Financial experts in Nigeria have predicted that the reduction of the Monetary Policy Rate (MPR) to 12.5 percent from 13.5 percent would likely drive more funds into the capital market.
The experts, who commended the Central Bank of Nigeria (CBN) for the MPR reduction, said it would boost activity in the capital market due to low yield in the money market.
They told Journalists in Lagos that the reduction was a welcome development, but not enough to encourage credit expansion.
A Professor of Economics at the Olabisi Onabanjo University, Ago-Iwoye, Ogun State, Sheriffdeen Tella, said the MPC’s decision would likely lead to redirection of funds into the capital market.
He, however, said it was not low enough to encourage credit expansion which would increase investment and consequently output.
“The current rising inflation rate is not caused by excess money, but shortage of goods due to fall in production.
“So, lower MPR will signal to banks to lower interest rates generally and thereby encourage borrowers.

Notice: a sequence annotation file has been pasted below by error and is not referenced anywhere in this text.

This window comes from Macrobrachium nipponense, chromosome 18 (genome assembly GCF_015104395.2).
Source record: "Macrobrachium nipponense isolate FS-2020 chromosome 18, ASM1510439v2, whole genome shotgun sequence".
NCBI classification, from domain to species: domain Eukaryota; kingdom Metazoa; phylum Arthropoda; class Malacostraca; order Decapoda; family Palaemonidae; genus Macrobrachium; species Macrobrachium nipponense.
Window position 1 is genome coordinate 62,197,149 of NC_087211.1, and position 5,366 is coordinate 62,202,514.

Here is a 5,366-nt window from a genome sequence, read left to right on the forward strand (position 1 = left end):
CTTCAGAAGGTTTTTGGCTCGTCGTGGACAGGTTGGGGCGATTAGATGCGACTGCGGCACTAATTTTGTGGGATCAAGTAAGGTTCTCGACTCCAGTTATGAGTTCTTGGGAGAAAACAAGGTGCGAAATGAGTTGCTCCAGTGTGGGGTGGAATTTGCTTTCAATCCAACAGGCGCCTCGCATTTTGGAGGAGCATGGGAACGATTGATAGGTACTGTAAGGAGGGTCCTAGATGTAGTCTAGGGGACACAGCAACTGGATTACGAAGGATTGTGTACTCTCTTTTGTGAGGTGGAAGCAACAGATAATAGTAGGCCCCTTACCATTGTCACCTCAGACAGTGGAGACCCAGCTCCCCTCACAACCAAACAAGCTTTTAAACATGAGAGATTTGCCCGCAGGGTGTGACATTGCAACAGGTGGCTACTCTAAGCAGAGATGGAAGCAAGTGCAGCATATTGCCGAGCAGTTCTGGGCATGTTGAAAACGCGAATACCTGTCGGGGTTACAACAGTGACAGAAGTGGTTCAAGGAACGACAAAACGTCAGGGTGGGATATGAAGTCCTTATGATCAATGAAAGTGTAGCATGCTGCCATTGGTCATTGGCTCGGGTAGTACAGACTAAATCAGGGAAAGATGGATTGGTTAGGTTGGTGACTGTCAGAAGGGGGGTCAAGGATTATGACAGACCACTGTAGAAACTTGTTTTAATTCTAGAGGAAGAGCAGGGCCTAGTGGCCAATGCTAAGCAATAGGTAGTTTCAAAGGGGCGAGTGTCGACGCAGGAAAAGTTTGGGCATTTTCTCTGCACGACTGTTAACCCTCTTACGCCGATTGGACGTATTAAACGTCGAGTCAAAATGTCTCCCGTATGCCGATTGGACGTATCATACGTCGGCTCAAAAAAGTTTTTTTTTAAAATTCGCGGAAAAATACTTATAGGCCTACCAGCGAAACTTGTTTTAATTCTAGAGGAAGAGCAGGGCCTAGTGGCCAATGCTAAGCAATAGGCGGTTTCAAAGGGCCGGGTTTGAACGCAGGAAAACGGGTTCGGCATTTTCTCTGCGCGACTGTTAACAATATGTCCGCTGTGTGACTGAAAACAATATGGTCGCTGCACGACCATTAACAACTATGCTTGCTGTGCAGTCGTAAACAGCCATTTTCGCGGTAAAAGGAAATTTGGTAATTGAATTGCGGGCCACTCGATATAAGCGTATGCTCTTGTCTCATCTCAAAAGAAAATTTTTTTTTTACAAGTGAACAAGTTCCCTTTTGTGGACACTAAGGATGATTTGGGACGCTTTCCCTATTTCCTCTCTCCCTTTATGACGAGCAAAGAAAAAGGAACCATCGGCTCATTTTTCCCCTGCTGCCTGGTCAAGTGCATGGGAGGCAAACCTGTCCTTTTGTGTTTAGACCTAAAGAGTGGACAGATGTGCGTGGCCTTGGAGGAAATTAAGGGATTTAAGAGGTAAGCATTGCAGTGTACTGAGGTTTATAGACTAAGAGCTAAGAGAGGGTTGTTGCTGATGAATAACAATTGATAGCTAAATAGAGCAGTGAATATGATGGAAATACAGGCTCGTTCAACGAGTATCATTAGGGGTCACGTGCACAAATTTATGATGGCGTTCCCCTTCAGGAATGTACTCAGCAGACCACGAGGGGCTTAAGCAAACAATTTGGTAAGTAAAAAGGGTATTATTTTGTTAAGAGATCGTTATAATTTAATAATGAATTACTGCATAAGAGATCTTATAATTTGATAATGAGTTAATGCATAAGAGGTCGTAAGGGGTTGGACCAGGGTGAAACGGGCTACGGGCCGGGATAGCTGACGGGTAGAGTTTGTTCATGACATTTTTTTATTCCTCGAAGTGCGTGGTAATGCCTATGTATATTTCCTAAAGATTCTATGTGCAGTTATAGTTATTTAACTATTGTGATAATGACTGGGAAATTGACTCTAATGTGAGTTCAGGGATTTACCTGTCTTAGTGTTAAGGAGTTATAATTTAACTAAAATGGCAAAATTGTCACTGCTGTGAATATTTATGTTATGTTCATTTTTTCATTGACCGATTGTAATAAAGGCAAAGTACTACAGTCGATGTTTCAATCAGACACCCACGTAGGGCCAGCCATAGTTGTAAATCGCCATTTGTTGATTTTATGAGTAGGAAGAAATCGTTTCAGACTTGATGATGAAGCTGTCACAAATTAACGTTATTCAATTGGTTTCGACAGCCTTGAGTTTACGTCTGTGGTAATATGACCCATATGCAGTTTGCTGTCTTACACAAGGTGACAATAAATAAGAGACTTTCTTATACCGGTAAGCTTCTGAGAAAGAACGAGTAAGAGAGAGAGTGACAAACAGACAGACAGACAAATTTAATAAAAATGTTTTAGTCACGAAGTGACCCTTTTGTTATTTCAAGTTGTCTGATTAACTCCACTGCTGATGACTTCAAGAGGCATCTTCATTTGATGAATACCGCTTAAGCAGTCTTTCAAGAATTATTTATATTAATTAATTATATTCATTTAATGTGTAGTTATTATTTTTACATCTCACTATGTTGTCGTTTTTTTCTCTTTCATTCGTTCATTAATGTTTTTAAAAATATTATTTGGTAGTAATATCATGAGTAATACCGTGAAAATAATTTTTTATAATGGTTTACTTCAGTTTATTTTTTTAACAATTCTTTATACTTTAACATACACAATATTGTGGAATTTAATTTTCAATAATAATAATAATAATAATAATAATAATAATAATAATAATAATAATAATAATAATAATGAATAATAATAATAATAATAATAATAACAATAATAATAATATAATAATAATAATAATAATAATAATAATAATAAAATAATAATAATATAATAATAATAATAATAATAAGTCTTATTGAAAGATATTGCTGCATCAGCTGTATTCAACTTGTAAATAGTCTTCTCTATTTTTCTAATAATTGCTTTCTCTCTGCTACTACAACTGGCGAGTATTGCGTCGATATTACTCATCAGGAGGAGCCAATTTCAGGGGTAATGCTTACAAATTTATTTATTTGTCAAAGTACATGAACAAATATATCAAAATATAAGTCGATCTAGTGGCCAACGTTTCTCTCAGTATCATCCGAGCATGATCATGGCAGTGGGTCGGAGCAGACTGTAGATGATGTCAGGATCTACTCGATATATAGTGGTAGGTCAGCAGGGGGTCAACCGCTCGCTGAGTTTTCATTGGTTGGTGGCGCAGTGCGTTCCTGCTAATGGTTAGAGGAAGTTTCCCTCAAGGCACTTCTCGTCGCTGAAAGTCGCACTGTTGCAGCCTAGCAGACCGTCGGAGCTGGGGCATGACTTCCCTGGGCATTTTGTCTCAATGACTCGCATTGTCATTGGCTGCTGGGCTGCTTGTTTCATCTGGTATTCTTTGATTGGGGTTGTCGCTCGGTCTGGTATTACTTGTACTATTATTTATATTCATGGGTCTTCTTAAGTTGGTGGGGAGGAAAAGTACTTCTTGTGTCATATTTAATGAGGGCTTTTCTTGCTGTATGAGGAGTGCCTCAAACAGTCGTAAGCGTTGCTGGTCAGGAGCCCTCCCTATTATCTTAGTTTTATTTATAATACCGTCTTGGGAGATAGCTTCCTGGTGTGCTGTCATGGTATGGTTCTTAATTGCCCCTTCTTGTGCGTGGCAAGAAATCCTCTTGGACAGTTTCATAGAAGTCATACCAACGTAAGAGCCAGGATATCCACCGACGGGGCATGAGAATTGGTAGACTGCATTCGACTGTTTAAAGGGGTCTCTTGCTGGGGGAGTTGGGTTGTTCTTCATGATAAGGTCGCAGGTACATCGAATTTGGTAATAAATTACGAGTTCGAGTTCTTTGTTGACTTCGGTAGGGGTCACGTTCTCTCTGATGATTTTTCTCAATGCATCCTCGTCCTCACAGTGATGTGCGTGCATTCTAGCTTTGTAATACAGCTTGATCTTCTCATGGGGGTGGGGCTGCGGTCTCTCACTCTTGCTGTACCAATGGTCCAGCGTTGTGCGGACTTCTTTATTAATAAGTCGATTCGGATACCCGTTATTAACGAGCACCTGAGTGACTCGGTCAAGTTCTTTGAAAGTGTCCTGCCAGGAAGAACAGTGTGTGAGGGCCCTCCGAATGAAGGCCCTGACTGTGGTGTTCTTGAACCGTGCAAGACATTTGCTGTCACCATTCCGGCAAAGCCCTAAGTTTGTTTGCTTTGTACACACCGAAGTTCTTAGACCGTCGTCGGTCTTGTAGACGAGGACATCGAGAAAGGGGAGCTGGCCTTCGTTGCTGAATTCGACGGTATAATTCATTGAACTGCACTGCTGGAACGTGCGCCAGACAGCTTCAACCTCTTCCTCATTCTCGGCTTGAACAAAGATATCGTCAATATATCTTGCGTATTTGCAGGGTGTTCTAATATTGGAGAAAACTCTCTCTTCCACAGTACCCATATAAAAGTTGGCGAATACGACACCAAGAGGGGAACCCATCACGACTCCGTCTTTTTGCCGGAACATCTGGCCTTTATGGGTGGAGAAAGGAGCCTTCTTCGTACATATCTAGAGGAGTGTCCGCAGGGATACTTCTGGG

“Interest rates on intervention funds have been reduced to five per cent, but that fund is not available to all businesses or borrowers.
“For this period of COVID-19, lending interest rates above 10 per cent is too high.
“When interest rates are low, borrowing increases as well as outputs and inflation will fall, more so when food index is the major driver of inflation,”Tella explained.
Speaking on shortage of foreign currency in the economy, he attributed the development to speculative activities.
“The current demand for foreign exchange is more from speculative angle as real production is yet to take off.
“To prevent further naira depreciation when demand for imports increases, the CBN will have to intervene more,” he said.
Mr Ambrose Omordion, the Chief Operating Officer, InvestData Limited, said the outcome of MPC meeting showed CBN’s readiness to reduce the negative impact of COVID-19 on the economy.
Omordion said the interest rate cut would further push down yield in the money market, thereby making more funds available for the private sector.
According to him, appetite for loan will likely increase with the reduced interest rate.
He noted that the low yield in the money market instrument might drive some funds to the capital market.
Omordion said that investors would increase their investment in the equities market to hedge against inflation.
The Monetary Policy Committee had voted to reduce the MPR by 100 basis points to 12.50 percent from 13.5 percent.
This was in a bid to salvage Nigeria’s economy from the negative impact of COVID-19 pandemic.